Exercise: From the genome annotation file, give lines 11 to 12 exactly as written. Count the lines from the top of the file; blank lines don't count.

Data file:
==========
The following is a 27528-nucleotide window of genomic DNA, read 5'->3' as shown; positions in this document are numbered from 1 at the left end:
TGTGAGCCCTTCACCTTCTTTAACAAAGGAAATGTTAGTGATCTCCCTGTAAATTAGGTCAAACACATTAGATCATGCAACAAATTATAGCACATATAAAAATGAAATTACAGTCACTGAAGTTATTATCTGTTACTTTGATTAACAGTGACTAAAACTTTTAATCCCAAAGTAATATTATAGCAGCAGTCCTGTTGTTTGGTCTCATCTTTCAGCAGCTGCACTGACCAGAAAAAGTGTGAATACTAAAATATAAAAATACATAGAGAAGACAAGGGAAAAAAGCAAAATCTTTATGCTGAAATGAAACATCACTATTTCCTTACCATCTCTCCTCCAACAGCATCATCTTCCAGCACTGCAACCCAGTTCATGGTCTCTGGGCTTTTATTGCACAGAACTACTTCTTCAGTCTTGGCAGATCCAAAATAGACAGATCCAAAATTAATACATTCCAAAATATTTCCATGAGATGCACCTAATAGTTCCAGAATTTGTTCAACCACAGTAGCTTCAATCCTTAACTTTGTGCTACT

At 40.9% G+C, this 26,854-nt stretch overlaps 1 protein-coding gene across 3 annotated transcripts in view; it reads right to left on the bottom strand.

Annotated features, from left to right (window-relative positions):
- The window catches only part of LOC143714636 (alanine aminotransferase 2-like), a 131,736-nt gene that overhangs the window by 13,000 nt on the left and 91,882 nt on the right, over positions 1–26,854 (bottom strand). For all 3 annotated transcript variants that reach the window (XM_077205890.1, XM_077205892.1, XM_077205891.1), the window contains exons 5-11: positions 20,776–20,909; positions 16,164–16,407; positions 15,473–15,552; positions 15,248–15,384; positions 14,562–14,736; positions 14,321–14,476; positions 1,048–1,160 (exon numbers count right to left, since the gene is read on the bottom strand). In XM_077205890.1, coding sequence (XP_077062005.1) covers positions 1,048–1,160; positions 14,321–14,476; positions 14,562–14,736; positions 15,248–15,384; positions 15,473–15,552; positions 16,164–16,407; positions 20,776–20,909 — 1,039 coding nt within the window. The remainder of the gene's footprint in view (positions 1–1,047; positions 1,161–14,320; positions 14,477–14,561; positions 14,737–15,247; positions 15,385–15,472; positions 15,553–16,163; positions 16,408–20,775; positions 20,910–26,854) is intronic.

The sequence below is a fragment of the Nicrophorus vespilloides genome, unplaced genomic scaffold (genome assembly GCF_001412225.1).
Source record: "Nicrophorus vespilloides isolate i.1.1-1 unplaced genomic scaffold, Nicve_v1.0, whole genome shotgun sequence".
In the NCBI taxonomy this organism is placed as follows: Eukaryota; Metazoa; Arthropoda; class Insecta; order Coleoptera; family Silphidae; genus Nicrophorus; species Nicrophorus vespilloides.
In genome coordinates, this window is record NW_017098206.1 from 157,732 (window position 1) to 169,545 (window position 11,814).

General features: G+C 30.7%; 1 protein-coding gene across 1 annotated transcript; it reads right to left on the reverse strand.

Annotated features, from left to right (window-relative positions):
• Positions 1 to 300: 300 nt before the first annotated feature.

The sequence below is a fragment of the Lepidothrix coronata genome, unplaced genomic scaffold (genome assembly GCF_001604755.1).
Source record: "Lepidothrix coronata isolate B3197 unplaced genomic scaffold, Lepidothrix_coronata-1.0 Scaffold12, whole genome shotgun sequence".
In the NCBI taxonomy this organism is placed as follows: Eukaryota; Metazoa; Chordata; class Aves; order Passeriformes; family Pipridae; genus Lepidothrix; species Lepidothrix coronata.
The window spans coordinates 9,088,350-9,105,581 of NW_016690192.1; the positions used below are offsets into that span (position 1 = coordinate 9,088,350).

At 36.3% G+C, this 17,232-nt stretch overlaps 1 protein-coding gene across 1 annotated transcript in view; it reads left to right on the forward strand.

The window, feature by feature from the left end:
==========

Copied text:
Annotated features, from left to right (window-relative positions):
• Positions 1 to 300: 300 nt before the first annotated feature.